• 30. Case 6 Reduced Valve Wide Open output found on test…. www.monash.edu.au 30
  • 31. Cause diagnosed asdeposition on blades.Steam Forced Cool had www.monash.edu.auwashing effect. 31
  • 32. • Lesson #14 Consider OEM recommendations carefully, but do not follow them blindly. www.monash.edu.au 32
  • 33. Case 7 Corrected VWO Output MW Comparison- high accuracy tests vs plant instruments 530 Upper points - accurate tests Lower points - DCS tests 520 510 500 490 480 470 460 31-Jan-93 28-Oct-95 24-Jul-98 19-Apr-01 14-Jan-04 Date of test www.monash.edu.au 33
  • 34. • Lesson #15 Find if plant instruments can give usable trend for CM. If a DCS or SCADA exists, then try data extraction and utilisation. www.monash.edu.au 34
  • 35. Post-overhaul – excessive vibration – but on bearinCase 8 cover, not on bearing as shown in control room 2” air gap to bearing www.monash.edu.au 35
  • 36. • Lesson #16 Do not believe everything you read in the control room! Verify actuality at, and inside, the machine. www.monash.edu.au 36
  • 37. • Lesson #17 Training is essential, at start and ongoing. Certification will help. I am Chair of CMSkills Peter Todd is Chair Condition Monitoring Certifying Board within the AINDT is working on processes (in Australia). www.monash.edu.au 37
  • 38. • Lesson #18 Share your learning via on-line forums, networking, conferences, articles for magazines , even a book (e.g. this session presented 6 times : USA, Asia and Australia) www.monash.edu.au 38
  • 39. www.monash.edu.au 39
  • 40. • Lesson #19 Make recommendations clear and concise:• Lesson #20 THE MAJOR ONE. Condition monitoring is not an end in itself, and should be applied along with other maintenance strategies as decided by an RCM or similar analysis. www.monash.edu.au 40
  • 41. Questions or comments? Thank you for sharing my 45 years in 45 minutes with around 45 slides! AND, thanks to all of the many who worked along with me! Happy monitoring! email for free papers raybeebemcm@gmail.com www.monash.edu.au 41
  • 42. • 55 000 students, 7 campuses• Gippsland campus at Churchill www.monash.edu.au 42
  • 43. The Lessons in full – Lesson #1 Choose your bosses well – Lesson #2 Lesson #2 Plant new, or THE major asset? What is current hot issue for your management? When a plant is new and/or the major asset makes it easier to get proposals for CM etc. accepted – Lesson #3 Correct and confident diagnosis is often possible without complex instruments. www.monash.edu.au 43
  • 44. -Lesson #4 Persist with the “5 Whys” untilevery possibility for a cause has beenexhausted - right back to the intimate detail ofa component’s manufacture.-Lesson #5 Review monitoring proceduresregularly, to find if a test or procedure is in factstill needed, or can be simplified, or have itsinterval stretched. www.monash.edu.au 44
  • 45. - Lesson #6 If you find that worthwhile learning for your organization can only be obtained outside it (whether in another country or not), make the proposal, but ensure that it is only you that can be selected to go!- Lesson #7 To get buy-in, involve locals deeply in any development. www.monash.edu.au 45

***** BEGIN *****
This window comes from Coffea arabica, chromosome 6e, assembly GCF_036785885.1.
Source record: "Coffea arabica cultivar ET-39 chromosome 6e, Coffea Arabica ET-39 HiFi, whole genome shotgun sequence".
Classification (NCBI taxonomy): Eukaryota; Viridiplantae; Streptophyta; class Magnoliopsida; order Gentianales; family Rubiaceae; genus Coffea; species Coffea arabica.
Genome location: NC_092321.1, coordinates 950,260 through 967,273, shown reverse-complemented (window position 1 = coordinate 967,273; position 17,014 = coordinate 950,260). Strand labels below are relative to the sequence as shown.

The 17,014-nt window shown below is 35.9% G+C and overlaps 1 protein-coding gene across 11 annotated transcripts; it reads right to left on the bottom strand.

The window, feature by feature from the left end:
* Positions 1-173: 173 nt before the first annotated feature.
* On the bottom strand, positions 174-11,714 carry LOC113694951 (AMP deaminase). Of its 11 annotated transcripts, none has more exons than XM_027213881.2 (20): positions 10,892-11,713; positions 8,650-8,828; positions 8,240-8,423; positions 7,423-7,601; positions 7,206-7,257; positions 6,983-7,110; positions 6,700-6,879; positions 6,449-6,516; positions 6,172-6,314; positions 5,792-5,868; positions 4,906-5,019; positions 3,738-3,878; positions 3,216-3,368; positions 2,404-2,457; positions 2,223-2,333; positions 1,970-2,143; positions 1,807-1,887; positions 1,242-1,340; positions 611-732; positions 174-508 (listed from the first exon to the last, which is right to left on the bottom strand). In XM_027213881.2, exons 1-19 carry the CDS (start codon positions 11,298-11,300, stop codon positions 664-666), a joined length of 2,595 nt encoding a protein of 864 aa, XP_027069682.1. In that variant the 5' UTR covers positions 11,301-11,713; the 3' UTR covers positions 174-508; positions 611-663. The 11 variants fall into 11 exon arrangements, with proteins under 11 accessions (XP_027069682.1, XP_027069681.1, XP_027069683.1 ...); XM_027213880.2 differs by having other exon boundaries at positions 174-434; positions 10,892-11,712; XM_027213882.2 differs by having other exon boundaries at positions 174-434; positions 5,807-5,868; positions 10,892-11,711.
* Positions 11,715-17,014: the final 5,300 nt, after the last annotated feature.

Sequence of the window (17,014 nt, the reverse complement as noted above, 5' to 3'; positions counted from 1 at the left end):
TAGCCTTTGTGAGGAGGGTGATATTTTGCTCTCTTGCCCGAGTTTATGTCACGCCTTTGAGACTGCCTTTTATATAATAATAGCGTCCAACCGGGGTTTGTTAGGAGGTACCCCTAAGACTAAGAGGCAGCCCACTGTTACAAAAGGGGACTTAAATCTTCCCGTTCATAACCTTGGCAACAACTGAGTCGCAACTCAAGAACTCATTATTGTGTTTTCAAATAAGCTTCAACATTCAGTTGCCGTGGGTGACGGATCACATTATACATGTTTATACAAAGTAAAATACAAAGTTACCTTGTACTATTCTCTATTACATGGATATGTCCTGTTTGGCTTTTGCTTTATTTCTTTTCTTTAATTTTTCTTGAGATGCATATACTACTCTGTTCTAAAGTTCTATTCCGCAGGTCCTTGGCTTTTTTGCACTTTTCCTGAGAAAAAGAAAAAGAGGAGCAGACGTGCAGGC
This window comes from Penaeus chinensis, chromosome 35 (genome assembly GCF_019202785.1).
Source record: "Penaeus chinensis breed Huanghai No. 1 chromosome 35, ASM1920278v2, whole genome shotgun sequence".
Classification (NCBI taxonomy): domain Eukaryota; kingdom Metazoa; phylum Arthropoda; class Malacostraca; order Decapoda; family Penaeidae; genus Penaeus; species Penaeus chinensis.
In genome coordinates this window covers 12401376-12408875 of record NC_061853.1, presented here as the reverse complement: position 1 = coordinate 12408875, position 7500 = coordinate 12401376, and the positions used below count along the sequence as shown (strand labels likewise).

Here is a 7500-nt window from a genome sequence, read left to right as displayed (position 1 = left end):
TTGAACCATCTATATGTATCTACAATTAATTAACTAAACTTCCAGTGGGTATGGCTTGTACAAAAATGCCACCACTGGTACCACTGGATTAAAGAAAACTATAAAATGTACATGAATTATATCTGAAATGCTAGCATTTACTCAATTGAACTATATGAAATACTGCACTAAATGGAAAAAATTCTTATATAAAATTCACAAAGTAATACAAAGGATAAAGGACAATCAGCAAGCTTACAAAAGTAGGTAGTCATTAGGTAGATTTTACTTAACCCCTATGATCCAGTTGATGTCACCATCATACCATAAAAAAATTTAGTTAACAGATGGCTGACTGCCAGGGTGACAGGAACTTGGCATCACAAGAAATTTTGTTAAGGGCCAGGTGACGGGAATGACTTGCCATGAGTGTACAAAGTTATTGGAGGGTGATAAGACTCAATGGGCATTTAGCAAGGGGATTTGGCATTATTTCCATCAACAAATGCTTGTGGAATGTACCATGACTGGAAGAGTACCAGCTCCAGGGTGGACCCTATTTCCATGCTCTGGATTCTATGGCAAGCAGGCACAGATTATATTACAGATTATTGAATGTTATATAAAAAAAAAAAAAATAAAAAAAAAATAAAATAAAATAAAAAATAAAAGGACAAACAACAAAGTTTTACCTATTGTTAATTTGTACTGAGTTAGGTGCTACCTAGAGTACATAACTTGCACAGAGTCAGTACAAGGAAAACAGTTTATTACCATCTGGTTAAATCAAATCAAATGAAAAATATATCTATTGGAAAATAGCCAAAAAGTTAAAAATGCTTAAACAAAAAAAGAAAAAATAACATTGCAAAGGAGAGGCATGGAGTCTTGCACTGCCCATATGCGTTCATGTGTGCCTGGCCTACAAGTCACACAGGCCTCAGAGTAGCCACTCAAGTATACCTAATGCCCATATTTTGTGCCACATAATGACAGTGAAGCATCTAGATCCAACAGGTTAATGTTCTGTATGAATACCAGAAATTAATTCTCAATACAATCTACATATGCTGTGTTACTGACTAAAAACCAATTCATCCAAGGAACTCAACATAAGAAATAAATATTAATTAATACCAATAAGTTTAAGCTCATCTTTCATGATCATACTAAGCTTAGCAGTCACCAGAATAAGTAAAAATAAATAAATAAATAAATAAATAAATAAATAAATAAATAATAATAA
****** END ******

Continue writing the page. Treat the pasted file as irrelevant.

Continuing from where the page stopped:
• 46. - Lesson #8 For staff training and for briefing ofrelevant staff, document the procedures (includedigital pictures) and make them available to all onthe company intranet.-Lesson #9 To ensure continuity of the CMprogram, estimate costs/benefits and maintain arunning score sheet. Even if only done for a sampleperiod each year, worthwhile payback will be shown.Publicise your activities widely, admitting anyshortcomings. www.monash.edu.au 46
  • 47. - Lesson #10 Initial development of CM applications is well done or managed by professional engineers, but ongoing routine CM is better run by technicians whose career expectations are likely to be less ambitious. Trades/crafts people can also find this a fulfilling career.- Lesson # 11 Check your cupboards – you may have under-utilised equipment with as yet unknown capability! www.monash.edu.au 47
  • 48. • Lesson #12 Specialist test equipment needs to have a regular owner and full-time skilled operator• Lesson #13 Check, and recheck, critical data values if any look to be unusual• Lesson #14 Take OEM recommendations into careful consideration, but do not follow them blindly. www.monash.edu.au 48
  • 49. • Lesson #15 Assess whether the plant instruments can be used to give a usable trend for CM. If a DCS or SCADA exists, then try data extraction and utilisation.• Lesson #16 In critical cases, do not believe everything you read in the control room without verification of labels and actuality at and inside the machine. www.monash.edu.au 49
  • 50. • Lesson #17 Training is essential before starting CM work, followed by regular reinforcement via courses, conferences. Consider getting certification to verify capability.• Lesson #18 Share your learning via on-line forums, networking, conferences, articles in engineering magazines. www.monash.edu.au 50
  • 51. • Lesson #19 Make recommendations clear and concise: put the technical complexity in appendices.• Lesson #20 THE MAJOR ONE. Condition monitoring is not an end in itself, and should be applied along with other maintenance strategies as decide by an RCM or similar analysis. www.monash.edu.au 51